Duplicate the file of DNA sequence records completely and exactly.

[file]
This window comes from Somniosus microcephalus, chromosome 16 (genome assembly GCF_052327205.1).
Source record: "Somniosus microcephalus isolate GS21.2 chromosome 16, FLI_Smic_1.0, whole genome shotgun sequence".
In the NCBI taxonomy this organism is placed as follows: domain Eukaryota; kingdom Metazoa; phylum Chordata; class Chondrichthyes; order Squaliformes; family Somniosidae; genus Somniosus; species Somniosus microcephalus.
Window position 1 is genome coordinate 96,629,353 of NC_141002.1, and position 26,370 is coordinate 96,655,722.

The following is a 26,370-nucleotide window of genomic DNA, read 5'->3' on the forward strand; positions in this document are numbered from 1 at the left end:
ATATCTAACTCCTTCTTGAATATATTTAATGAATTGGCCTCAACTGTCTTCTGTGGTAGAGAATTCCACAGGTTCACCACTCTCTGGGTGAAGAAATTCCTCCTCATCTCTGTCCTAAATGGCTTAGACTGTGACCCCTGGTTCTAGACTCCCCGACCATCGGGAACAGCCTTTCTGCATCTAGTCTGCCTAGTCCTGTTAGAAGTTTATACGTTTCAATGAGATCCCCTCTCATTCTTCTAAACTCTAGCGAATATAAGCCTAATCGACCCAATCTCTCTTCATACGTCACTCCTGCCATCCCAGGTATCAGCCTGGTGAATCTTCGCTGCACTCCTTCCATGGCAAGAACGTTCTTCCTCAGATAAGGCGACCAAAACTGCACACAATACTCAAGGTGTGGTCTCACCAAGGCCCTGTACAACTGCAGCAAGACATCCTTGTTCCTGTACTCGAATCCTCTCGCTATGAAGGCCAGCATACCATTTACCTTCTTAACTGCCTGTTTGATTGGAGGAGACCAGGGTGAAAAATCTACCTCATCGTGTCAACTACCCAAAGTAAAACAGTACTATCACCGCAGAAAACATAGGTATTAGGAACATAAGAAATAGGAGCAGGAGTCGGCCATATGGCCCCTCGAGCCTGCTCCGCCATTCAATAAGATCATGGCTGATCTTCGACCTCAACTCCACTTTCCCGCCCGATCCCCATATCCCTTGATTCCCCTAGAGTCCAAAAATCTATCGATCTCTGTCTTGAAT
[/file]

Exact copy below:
This window comes from Somniosus microcephalus, chromosome 16 (genome assembly GCF_052327205.1).
Source record: "Somniosus microcephalus isolate GS21.2 chromosome 16, FLI_Smic_1.0, whole genome shotgun sequence".
In the NCBI taxonomy this organism is placed as follows: domain Eukaryota; kingdom Metazoa; phylum Chordata; class Chondrichthyes; order Squaliformes; family Somniosidae; genus Somniosus; species Somniosus microcephalus.
Window position 1 is genome coordinate 96,629,353 of NC_141002.1, and position 26,370 is coordinate 96,655,722.

The following is a 26,370-nucleotide window of genomic DNA, read 5'->3' on the forward strand; positions in this document are numbered from 1 at the left end:
ATATCTAACTCCTTCTTGAATATATTTAATGAATTGGCCTCAACTGTCTTCTGTGGTAGAGAATTCCACAGGTTCACCACTCTCTGGGTGAAGAAATTCCTCCTCATCTCTGTCCTAAATGGCTTAGACTGTGACCCCTGGTTCTAGACTCCCCGACCATCGGGAACAGCCTTTCTGCATCTAGTCTGCCTAGTCCTGTTAGAAGTTTATACGTTTCAATGAGATCCCCTCTCATTCTTCTAAACTCTAGCGAATATAAGCCTAATCGACCCAATCTCTCTTCATACGTCACTCCTGCCATCCCAGGTATCAGCCTGGTGAATCTTCGCTGCACTCCTTCCATGGCAAGAACGTTCTTCCTCAGATAAGGCGACCAAAACTGCACACAATACTCAAGGTGTGGTCTCACCAAGGCCCTGTACAACTGCAGCAAGACATCCTTGTTCCTGTACTCGAATCCTCTCGCTATGAAGGCCAGCATACCATTTACCTTCTTAACTGCCTGTTTGATTGGAGGAGACCAGGGTGAAAAATCTACCTCATCGTGTCAACTACCCAAAGTAAAACAGTACTATCACCGCAGAAAACATAGGTATTAGGAACATAAGAAATAGGAGCAGGAGTCGGCCATATGGCCCCTCGAGCCTGCTCCGCCATTCAATAAGATCATGGCTGATCTTCGACCTCAACTCCACTTTCCCGCCCGATCCCCATATCCCTTGATTCCCCTAGAGTCCAAAAATCTATCGATCTCTGTCTTGAAT